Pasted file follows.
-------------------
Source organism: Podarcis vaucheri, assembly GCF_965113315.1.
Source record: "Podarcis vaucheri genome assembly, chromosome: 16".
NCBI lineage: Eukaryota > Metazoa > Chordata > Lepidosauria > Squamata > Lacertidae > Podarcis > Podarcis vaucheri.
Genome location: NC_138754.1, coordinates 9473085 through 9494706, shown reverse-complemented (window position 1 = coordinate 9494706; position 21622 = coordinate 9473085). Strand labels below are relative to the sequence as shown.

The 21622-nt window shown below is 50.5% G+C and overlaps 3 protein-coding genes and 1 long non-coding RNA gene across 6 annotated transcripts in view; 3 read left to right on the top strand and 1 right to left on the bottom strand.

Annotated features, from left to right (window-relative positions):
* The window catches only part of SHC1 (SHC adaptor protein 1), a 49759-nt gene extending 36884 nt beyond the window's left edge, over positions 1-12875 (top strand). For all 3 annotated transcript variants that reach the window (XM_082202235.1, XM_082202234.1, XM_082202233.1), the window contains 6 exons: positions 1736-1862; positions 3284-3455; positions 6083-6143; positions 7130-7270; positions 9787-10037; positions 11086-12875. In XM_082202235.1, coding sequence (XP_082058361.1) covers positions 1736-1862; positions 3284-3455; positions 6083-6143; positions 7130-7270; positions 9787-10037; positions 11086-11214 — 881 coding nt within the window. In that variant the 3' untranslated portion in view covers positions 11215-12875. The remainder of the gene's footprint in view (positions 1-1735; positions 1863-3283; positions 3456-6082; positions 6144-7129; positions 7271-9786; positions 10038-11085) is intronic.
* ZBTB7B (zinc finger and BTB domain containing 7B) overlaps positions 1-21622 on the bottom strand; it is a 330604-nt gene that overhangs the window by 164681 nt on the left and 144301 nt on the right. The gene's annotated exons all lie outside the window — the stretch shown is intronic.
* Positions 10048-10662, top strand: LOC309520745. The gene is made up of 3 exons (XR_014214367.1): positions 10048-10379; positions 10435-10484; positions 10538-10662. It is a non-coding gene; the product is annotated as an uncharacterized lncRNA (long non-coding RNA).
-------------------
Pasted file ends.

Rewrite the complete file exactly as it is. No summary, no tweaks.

Source organism: Podarcis vaucheri, assembly GCF_965113315.1.
Source record: "Podarcis vaucheri genome assembly, chromosome: 16".
NCBI lineage: Eukaryota > Metazoa > Chordata > Lepidosauria > Squamata > Lacertidae > Podarcis > Podarcis vaucheri.
Genome location: NC_138754.1, coordinates 9473085 through 9494706, shown reverse-complemented (window position 1 = coordinate 9494706; position 21622 = coordinate 9473085). Strand labels below are relative to the sequence as shown.

The 21622-nt window shown below is 50.5% G+C and overlaps 3 protein-coding genes and 1 long non-coding RNA gene across 6 annotated transcripts in view; 3 read left to right on the top strand and 1 right to left on the bottom strand.

Annotated features, from left to right (window-relative positions):
* The window catches only part of SHC1 (SHC adaptor protein 1), a 49759-nt gene extending 36884 nt beyond the window's left edge, over positions 1-12875 (top strand). For all 3 annotated transcript variants that reach the window (XM_082202235.1, XM_082202234.1, XM_082202233.1), the window contains 6 exons: positions 1736-1862; positions 3284-3455; positions 6083-6143; positions 7130-7270; positions 9787-10037; positions 11086-12875. In XM_082202235.1, coding sequence (XP_082058361.1) covers positions 1736-1862; positions 3284-3455; positions 6083-6143; positions 7130-7270; positions 9787-10037; positions 11086-11214 — 881 coding nt within the window. In that variant the 3' untranslated portion in view covers positions 11215-12875. The remainder of the gene's footprint in view (positions 1-1735; positions 1863-3283; positions 3456-6082; positions 6144-7129; positions 7271-9786; positions 10038-11085) is intronic.
* ZBTB7B (zinc finger and BTB domain containing 7B) overlaps positions 1-21622 on the bottom strand; it is a 330604-nt gene that overhangs the window by 164681 nt on the left and 144301 nt on the right. The gene's annotated exons all lie outside the window — the stretch shown is intronic.
* Positions 10048-10662, top strand: LOC309520745. The gene is made up of 3 exons (XR_014214367.1): positions 10048-10379; positions 10435-10484; positions 10538-10662. It is a non-coding gene; the product is annotated as an uncharacterized lncRNA (long non-coding RNA).